Who needs Windows 10 Pro: 5 reasons to upgrade

Windows 10 Professional isn’t just for cubicle dwellers who have no choice around the matter. While users who own a “professional” PC like the Surface Book 2 will automatically be upgraded to this higher-end version within the OS, smaller businesses and PC enthusiasts may also weigh the benefits associated with the Pro version vs. Windows 10 Home.

Windows 10 Professional doesn’t take anything away from Home users; it simply adds more sophisticated features. It’s a costly choice, though: the free upgrade from Windows 7/8.1 has gone away, meaning that you’ll either require buy a new PC with Windows 10 installed or build your own, spending extra for a license.

What Windows 10 Pro will cost

In general, you can pay $120 to download Windows 10 Home from Microsoft directly, $200 to download Windows 10 Pro from Microsoft directly, or pay a bit of less to buy it from an e-tailer. Amazon charges $109.99 for Windows 10 Home, and $189 for Windows 10 Pro. There’s another option: buying a “system builder” license from an e-tailer. This is usually the choice of enthusiasts, but it offers no support or even instructions from Microsoft. It’s cheaper: Windows 10 Home is $110 ($93) from Amazon; while Windows 10 Pro was $143 from Amazon.

(Microsoft at one point would offer a “Pro Pack” to upgrade from Windows 10 Home to Windows 10 Pro; that function is now handled by the Microsoft Store app within Windows 10. Enter “Windows 10 Pro” during the search box and follow the instructions; Microsoft asks $99.99 for your privilege.)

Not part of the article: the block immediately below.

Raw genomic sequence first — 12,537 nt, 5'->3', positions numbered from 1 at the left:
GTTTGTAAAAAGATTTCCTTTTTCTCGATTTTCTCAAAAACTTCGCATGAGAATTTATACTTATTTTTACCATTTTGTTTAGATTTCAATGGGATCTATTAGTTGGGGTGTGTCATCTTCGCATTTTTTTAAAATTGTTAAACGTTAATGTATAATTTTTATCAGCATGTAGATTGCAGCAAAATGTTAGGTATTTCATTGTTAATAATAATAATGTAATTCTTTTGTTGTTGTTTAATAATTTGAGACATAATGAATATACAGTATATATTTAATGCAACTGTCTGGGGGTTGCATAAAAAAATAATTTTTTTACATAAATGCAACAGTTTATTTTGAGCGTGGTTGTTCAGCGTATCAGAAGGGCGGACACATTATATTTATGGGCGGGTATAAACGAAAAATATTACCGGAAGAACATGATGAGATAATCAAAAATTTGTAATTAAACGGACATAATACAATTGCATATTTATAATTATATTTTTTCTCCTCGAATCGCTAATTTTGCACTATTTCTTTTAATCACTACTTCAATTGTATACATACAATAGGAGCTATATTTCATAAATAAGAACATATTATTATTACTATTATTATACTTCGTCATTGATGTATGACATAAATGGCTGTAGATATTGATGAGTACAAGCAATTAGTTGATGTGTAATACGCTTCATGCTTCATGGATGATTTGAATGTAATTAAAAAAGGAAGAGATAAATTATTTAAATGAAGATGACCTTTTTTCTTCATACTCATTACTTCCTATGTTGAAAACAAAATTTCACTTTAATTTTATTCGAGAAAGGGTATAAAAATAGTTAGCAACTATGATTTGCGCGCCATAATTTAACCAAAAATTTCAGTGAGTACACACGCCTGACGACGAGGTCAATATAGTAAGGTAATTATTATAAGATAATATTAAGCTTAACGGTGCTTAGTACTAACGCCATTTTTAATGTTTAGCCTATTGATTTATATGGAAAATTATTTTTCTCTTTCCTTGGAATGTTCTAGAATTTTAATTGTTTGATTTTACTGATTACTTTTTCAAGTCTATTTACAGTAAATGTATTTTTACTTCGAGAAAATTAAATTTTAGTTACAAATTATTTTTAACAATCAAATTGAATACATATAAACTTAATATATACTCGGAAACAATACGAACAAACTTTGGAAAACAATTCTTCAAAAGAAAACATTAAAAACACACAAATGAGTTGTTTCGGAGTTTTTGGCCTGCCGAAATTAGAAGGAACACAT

Microsoft created a useful webpage for comparing the different Windows 10 versions, breaking down the reasons to upgrade to Windows Pro into four categories: the fundamentals, management and deployment, security, and Windows updates. All of them have some relevance for power users and more traditional businesses alike. While there will be dozens of differences (check our review of Windows 10 for this details), six key aspects of Windows 10 Professional will help you decide whether the upgrade is worth it for you. (Yes, six: Microsoft has added another!)


Microsoft’s encryption software has been developed and updated since Windows Vista, and it’s been built into Windows 10 as well. Since Windows 8.1, BitLocker has offered the option to encrypt the Windows boot drive and other fixed drives during the system, as well as USB keys and external drives.

BitLocker is especially handy for traveling, even if it’s just to a local cafe. Locking down your data isn’t 100-percent foolproof, but it’s a start. If a drive is encrypted, BitLocker will encrypt other files that are added to it. You also have the option to suspend encryption or remove it entirely. Files moved from a BitLocker encrypted drive to another drive are automatically decrypted.

Evidently, you’ll need a password to help with making it all work, preferably as strong as possible. When you don’t have that password, you’ll need a recovery key to regain access: a code that might be saved to a file, to a Microsoft account, or even printed out and saved. But at any time you forget the password and lose the recovery key, you’re stuck-you’ll lose access to that data forever. (Saving it to the cloud is recommended.)

A cloud storage solution like OneDrive may be a great way to store your files, but a USB key encrypted with Bitlocker and clipped to a keychain can provide a single layer of security and keep precious files close at hand.

Remote Desktop Connection

Windows 10 Home machines and Windows 10 Professional machines can initiate Remote Desktop Connections, such that the “master” machine controls the slave machine and all of its resources. (Doing so blanks the display about the “slave” device.) Only Windows 10 Professional machines can be remotely controlled, however-not Windows 10 Home machines.

Windows 10 Home machines could possibly be remotely assisted, which means that the Windows 10 “master” machine controls the “slave” machine, and the “slave” display mirrors the master display. Remote Assistance is designed as an educational tool, so that a remote technician can show you how to adjust your graphics settings, for example, by moving your mouse.

The upshot is that work machines will be accessed from home, but home machines will be controlled only from work. Whenever you run a small business, Remote Desktop Connection is another reason to consider Windows 10 Professional.